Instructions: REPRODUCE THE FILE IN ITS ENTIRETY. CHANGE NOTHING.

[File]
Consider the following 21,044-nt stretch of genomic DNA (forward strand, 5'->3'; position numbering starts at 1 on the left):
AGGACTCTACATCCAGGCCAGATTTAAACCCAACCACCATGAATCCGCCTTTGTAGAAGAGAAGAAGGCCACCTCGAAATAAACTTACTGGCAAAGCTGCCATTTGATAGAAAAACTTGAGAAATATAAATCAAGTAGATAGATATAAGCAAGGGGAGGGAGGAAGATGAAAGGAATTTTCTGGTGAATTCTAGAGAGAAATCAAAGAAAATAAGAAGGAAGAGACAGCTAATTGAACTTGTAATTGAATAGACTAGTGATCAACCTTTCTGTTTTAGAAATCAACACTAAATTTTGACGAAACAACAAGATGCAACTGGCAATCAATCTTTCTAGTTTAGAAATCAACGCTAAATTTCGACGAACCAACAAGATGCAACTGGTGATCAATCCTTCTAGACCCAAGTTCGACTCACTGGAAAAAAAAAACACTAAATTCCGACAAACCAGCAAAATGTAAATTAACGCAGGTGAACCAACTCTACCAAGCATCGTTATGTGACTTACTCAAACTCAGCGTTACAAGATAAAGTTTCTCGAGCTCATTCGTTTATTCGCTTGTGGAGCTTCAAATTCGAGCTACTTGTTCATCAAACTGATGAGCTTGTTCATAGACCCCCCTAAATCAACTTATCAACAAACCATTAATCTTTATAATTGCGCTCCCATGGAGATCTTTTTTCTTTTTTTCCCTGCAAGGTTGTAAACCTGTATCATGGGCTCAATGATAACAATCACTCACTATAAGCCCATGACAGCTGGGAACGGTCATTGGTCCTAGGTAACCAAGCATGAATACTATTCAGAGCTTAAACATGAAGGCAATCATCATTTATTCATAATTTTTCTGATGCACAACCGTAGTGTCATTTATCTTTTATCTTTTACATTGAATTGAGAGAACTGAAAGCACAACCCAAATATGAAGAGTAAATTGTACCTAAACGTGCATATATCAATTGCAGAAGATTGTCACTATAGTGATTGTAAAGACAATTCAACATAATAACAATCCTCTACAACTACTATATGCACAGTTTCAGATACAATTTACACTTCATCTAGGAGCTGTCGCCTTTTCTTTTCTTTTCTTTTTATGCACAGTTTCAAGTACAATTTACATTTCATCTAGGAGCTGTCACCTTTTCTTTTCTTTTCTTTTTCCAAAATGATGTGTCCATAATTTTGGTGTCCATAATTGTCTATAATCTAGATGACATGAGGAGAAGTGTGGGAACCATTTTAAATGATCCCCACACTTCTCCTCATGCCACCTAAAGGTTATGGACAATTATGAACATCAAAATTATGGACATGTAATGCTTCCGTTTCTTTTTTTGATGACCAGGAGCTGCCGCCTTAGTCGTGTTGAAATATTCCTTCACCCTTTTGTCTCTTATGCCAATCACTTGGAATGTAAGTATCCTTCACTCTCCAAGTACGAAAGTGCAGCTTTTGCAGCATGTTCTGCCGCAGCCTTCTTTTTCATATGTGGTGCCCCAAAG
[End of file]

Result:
Consider the following 21,044-nt stretch of genomic DNA (forward strand, 5'->3'; position numbering starts at 1 on the left):
AGGACTCTACATCCAGGCCAGATTTAAACCCAACCACCATGAATCCGCCTTTGTAGAAGAGAAGAAGGCCACCTCGAAATAAACTTACTGGCAAAGCTGCCATTTGATAGAAAAACTTGAGAAATATAAATCAAGTAGATAGATATAAGCAAGGGGAGGGAGGAAGATGAAAGGAATTTTCTGGTGAATTCTAGAGAGAAATCAAAGAAAATAAGAAGGAAGAGACAGCTAATTGAACTTGTAATTGAATAGACTAGTGATCAACCTTTCTGTTTTAGAAATCAACACTAAATTTTGACGAAACAACAAGATGCAACTGGCAATCAATCTTTCTAGTTTAGAAATCAACGCTAAATTTCGACGAACCAACAAGATGCAACTGGTGATCAATCCTTCTAGACCCAAGTTCGACTCACTGGAAAAAAAAAACACTAAATTCCGACAAACCAGCAAAATGTAAATTAACGCAGGTGAACCAACTCTACCAAGCATCGTTATGTGACTTACTCAAACTCAGCGTTACAAGATAAAGTTTCTCGAGCTCATTCGTTTATTCGCTTGTGGAGCTTCAAATTCGAGCTACTTGTTCATCAAACTGATGAGCTTGTTCATAGACCCCCCTAAATCAACTTATCAACAAACCATTAATCTTTATAATTGCGCTCCCATGGAGATCTTTTTTCTTTTTTTCCCTGCAAGGTTGTAAACCTGTATCATGGGCTCAATGATAACAATCACTCACTATAAGCCCATGACAGCTGGGAACGGTCATTGGTCCTAGGTAACCAAGCATGAATACTATTCAGAGCTTAAACATGAAGGCAATCATCATTTATTCATAATTTTTCTGATGCACAACCGTAGTGTCATTTATCTTTTATCTTTTACATTGAATTGAGAGAACTGAAAGCACAACCCAAATATGAAGAGTAAATTGTACCTAAACGTGCATATATCAATTGCAGAAGATTGTCACTATAGTGATTGTAAAGACAATTCAACATAATAACAATCCTCTACAACTACTATATGCACAGTTTCAGATACAATTTACACTTCATCTAGGAGCTGTCGCCTTTTCTTTTCTTTTCTTTTTATGCACAGTTTCAAGTACAATTTACATTTCATCTAGGAGCTGTCACCTTTTCTTTTCTTTTCTTTTTCCAAAATGATGTGTCCATAATTTTGGTGTCCATAATTGTCTATAATCTAGATGACATGAGGAGAAGTGTGGGAACCATTTTAAATGATCCCCACACTTCTCCTCATGCCACCTAAAGGTTATGGACAATTATGAACATCAAAATTATGGACATGTAATGCTTCCGTTTCTTTTTTTGATGACCAGGAGCTGCCGCCTTAGTCGTGTTGAAATATTCCTTCACCCTTTTGTCTCTTATGCCAATCACTTGGAATGTAAGTATCCTTCACTCTCCAAGTACGAAAGTGCAGCTTTTGCAGCATGTTCTGCCGCAGCCTTCTTTTTCATATGTGGTGCCCCAAAG